Hangnail Tips and Treatments

Sore hangnail on thumb.
A  hangnail can be a doorway to infection. See more pictures of personal hygiene practices.
© Cole

Regardless of whether wild horses couldn't drag you away from your weekly manicure or your nail care arsenal contains only nail clippers and maybe a nail file, caring for your fingernails and the skin around them is important to your overall health. One annoying problem that even the most carefully groomed hands encounter is the dreaded hangnail. Though hangnails may seem rather insignificant in the grand scheme of health problems, they can become infected and lead to a handful of other issues. Fortunately, there are many ways to avoid hangnail hazards.

Hangnails actually don't have anything to do with your fingernails. Many people confuse hangnails with ingrown nails, a condition in which the corner of your nail grows into the soft skin of your nail bed [source: Mayo Clinic]. In fact, hangnails are the dry, sometimes brittle triangular-shaped tags of skin around your fingernails that can tear off [source: Stedman's Medical Dictionary]. Because there are many different causes of hangnails, everyone gets them occasionally. But chronic, consistent hangnails can lead to bigger problems.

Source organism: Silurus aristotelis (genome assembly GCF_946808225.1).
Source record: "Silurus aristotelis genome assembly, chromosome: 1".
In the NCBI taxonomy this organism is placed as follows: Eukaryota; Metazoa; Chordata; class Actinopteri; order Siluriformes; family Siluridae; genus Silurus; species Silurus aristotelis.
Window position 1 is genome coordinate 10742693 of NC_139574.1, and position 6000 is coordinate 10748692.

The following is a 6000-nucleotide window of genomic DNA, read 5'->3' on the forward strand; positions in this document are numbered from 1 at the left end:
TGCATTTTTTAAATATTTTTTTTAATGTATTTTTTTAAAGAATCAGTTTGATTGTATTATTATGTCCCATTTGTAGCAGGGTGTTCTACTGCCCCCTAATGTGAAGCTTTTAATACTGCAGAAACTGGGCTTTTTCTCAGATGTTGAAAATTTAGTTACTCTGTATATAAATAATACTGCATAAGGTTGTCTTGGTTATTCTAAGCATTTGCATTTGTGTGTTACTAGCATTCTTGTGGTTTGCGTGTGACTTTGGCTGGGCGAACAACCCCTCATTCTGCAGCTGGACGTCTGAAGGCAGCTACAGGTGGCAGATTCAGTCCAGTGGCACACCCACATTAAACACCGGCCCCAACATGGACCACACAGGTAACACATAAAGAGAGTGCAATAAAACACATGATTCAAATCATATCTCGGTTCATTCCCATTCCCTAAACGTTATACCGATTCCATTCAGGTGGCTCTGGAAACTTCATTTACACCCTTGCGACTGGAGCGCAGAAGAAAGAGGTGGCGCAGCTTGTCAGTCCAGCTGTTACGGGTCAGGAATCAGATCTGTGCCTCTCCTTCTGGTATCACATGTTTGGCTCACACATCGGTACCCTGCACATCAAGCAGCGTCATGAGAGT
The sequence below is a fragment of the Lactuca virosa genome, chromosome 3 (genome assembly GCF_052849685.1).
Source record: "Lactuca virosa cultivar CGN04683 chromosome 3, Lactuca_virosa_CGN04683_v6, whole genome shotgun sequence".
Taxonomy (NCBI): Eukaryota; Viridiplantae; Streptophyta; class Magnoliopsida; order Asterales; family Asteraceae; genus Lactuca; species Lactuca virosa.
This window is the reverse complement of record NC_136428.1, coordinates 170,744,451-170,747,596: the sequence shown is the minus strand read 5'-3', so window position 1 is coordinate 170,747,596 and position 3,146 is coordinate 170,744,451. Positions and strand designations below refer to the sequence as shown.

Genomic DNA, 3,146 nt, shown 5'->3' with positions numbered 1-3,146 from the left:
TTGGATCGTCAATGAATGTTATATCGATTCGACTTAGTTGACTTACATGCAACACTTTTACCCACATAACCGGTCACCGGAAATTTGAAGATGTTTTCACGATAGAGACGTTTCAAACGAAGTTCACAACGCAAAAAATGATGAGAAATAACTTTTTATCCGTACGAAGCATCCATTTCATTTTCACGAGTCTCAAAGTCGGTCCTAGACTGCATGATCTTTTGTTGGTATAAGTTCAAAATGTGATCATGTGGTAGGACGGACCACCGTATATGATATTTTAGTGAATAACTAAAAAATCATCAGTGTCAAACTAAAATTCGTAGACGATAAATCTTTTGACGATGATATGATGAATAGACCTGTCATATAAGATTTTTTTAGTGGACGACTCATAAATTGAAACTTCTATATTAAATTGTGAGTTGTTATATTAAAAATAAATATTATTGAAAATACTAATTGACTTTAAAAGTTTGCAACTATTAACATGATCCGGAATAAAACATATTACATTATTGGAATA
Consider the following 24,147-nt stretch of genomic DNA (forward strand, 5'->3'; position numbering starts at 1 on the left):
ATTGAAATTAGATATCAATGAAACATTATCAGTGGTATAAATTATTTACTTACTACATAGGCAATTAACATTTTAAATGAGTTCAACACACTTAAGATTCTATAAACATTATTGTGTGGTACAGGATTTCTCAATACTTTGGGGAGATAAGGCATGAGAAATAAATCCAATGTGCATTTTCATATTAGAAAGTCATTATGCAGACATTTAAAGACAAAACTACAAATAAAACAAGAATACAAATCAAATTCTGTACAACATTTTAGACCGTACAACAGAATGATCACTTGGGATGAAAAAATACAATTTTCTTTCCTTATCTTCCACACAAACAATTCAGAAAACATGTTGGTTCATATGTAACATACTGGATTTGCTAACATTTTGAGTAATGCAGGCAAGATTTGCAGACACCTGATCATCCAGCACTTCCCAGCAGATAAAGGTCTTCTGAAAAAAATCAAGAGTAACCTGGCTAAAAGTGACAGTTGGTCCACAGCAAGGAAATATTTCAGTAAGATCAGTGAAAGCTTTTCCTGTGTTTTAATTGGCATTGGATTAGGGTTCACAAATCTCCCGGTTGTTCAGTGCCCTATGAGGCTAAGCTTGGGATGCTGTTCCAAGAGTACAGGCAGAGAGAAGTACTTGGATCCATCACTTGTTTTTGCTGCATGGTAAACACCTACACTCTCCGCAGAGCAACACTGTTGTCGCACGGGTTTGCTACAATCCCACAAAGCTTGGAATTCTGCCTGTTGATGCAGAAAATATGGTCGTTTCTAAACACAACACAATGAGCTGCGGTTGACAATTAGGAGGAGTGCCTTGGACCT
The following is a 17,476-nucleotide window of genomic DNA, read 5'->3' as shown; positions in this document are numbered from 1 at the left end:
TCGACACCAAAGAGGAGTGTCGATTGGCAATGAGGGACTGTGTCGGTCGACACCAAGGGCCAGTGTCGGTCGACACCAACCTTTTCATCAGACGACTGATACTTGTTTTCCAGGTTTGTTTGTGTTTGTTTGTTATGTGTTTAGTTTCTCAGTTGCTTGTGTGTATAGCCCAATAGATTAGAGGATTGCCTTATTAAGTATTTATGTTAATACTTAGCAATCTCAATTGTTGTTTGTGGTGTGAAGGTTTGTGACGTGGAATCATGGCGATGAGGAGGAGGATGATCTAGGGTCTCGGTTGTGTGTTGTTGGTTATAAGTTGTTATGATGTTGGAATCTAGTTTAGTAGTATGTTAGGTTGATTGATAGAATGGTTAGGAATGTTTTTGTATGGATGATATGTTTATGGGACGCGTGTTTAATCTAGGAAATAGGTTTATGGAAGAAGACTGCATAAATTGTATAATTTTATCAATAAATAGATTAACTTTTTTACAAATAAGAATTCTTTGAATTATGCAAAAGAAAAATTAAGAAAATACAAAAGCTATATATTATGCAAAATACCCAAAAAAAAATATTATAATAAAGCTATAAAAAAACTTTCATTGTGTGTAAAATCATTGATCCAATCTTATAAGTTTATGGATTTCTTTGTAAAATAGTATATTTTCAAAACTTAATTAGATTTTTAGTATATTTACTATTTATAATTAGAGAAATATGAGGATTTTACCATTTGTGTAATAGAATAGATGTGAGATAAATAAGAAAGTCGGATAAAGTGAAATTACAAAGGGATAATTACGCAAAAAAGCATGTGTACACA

When the skin around your fingernails tears off, it opens the door to infection, especially when you consider all the bacteria your hands are exposed to every day, not to mention dishwater, cold weather and all the other things that dry out your hands in the first place. Fortunately, there are quick and easy ways to prevent hangnails that range from moisturizing often to pampering your hands with cuticle soaks and manicures.

If you just can't beat hangnails, there are also easy ways to treat them. Antibacterial lotions can often do the trick, and in more serious cases, a prescription antibiotic might be in order.

Of course, before you can avoid hangnails, you need to know what causes them. Keep reading to discover the common culprits.